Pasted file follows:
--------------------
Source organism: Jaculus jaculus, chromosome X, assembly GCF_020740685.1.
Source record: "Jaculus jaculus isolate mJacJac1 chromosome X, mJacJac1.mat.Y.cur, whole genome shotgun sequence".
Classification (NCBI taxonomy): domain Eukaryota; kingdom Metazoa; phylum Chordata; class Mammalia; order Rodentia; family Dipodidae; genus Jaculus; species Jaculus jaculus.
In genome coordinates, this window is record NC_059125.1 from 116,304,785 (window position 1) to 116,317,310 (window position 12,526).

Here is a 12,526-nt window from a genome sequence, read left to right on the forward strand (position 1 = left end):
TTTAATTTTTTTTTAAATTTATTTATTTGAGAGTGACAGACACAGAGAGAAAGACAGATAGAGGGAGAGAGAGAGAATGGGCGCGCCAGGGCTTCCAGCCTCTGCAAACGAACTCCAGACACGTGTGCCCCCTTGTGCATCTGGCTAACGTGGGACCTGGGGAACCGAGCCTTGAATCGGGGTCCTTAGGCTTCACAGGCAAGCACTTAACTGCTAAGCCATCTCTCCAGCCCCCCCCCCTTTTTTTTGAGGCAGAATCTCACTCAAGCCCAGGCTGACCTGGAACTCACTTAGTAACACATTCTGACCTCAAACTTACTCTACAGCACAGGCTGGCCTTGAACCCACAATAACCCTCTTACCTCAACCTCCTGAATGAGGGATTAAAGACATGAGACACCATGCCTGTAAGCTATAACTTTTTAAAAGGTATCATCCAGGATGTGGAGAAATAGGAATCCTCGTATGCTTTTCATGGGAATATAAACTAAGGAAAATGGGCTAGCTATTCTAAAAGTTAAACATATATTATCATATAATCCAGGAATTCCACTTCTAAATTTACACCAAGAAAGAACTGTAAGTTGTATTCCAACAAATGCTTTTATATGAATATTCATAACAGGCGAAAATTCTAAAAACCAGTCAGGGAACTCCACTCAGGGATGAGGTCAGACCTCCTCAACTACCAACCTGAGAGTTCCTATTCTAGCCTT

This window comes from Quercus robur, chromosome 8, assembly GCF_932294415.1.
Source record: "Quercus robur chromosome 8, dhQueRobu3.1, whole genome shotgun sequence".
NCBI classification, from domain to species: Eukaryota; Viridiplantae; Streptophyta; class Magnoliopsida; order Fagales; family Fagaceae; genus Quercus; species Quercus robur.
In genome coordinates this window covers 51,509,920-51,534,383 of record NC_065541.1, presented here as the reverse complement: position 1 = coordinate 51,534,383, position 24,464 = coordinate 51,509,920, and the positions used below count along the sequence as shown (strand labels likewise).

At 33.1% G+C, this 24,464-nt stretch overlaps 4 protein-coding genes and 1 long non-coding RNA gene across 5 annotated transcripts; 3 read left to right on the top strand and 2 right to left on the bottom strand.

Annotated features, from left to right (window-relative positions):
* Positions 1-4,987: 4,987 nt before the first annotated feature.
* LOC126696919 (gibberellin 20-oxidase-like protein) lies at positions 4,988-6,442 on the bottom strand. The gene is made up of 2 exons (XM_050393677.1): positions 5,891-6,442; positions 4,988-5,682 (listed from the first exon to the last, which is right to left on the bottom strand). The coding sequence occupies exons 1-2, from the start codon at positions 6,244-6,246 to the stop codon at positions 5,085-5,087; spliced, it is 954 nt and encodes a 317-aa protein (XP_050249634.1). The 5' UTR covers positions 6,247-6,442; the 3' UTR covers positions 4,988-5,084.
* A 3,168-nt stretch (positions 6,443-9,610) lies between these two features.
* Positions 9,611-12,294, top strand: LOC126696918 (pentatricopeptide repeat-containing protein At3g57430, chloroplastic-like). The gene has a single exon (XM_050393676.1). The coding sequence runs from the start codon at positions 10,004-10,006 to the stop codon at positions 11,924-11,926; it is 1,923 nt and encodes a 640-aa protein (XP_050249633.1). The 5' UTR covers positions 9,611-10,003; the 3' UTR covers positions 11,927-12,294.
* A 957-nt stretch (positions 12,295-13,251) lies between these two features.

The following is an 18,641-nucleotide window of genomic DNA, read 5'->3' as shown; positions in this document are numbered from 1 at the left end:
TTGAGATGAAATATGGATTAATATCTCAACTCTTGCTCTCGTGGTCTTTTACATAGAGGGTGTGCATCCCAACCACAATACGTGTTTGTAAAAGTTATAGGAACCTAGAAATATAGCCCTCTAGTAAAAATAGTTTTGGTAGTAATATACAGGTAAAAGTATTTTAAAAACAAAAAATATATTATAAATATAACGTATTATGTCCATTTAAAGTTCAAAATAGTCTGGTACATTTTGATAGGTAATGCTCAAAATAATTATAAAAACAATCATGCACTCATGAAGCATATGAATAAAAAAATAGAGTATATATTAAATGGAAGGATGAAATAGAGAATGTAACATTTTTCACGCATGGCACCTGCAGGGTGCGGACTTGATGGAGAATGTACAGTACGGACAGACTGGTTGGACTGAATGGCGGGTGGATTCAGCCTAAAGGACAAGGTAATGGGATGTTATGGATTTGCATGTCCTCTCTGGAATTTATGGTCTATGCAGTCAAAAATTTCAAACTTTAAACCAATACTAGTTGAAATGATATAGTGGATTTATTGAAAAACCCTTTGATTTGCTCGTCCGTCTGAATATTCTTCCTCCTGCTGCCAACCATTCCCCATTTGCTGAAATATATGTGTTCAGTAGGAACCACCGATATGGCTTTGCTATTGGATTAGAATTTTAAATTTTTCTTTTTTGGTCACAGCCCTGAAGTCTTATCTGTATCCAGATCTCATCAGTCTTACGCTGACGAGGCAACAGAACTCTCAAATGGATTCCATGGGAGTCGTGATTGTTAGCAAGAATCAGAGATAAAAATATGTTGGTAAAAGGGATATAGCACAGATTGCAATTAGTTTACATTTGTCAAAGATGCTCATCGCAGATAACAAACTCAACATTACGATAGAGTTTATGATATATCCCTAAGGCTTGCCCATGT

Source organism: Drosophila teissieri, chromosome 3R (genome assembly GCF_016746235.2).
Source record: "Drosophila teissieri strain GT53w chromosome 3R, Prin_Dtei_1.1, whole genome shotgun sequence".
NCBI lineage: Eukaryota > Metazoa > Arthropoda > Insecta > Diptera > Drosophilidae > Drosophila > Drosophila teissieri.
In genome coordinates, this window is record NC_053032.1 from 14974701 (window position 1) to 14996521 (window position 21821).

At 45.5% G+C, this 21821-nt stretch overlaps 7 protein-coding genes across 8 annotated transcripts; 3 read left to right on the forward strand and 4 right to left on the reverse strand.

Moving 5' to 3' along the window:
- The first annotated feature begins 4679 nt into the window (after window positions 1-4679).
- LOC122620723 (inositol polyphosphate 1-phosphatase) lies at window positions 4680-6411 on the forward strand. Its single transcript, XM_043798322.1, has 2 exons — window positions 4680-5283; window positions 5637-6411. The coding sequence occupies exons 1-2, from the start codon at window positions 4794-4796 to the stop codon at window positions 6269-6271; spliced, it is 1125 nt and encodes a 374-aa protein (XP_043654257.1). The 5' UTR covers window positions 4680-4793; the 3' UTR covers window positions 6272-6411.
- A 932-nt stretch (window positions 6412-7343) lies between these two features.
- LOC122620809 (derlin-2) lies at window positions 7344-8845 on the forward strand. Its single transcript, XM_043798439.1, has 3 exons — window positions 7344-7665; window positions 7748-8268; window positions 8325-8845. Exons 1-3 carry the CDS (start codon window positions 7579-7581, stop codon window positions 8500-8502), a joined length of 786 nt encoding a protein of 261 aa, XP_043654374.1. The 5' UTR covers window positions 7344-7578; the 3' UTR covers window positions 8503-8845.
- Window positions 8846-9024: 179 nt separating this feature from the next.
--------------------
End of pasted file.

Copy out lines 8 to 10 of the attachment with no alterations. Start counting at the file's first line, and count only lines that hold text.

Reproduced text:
Source record: "Quercus robur chromosome 8, dhQueRobu3.1, whole genome shotgun sequence".
NCBI classification, from domain to species: Eukaryota; Viridiplantae; Streptophyta; class Magnoliopsida; order Fagales; family Fagaceae; genus Quercus; species Quercus robur.
In genome coordinates this window covers 51,509,920-51,534,383 of record NC_065541.1, presented here as the reverse complement: position 1 = coordinate 51,534,383, position 24,464 = coordinate 51,509,920, and the positions used below count along the sequence as shown (strand labels likewise).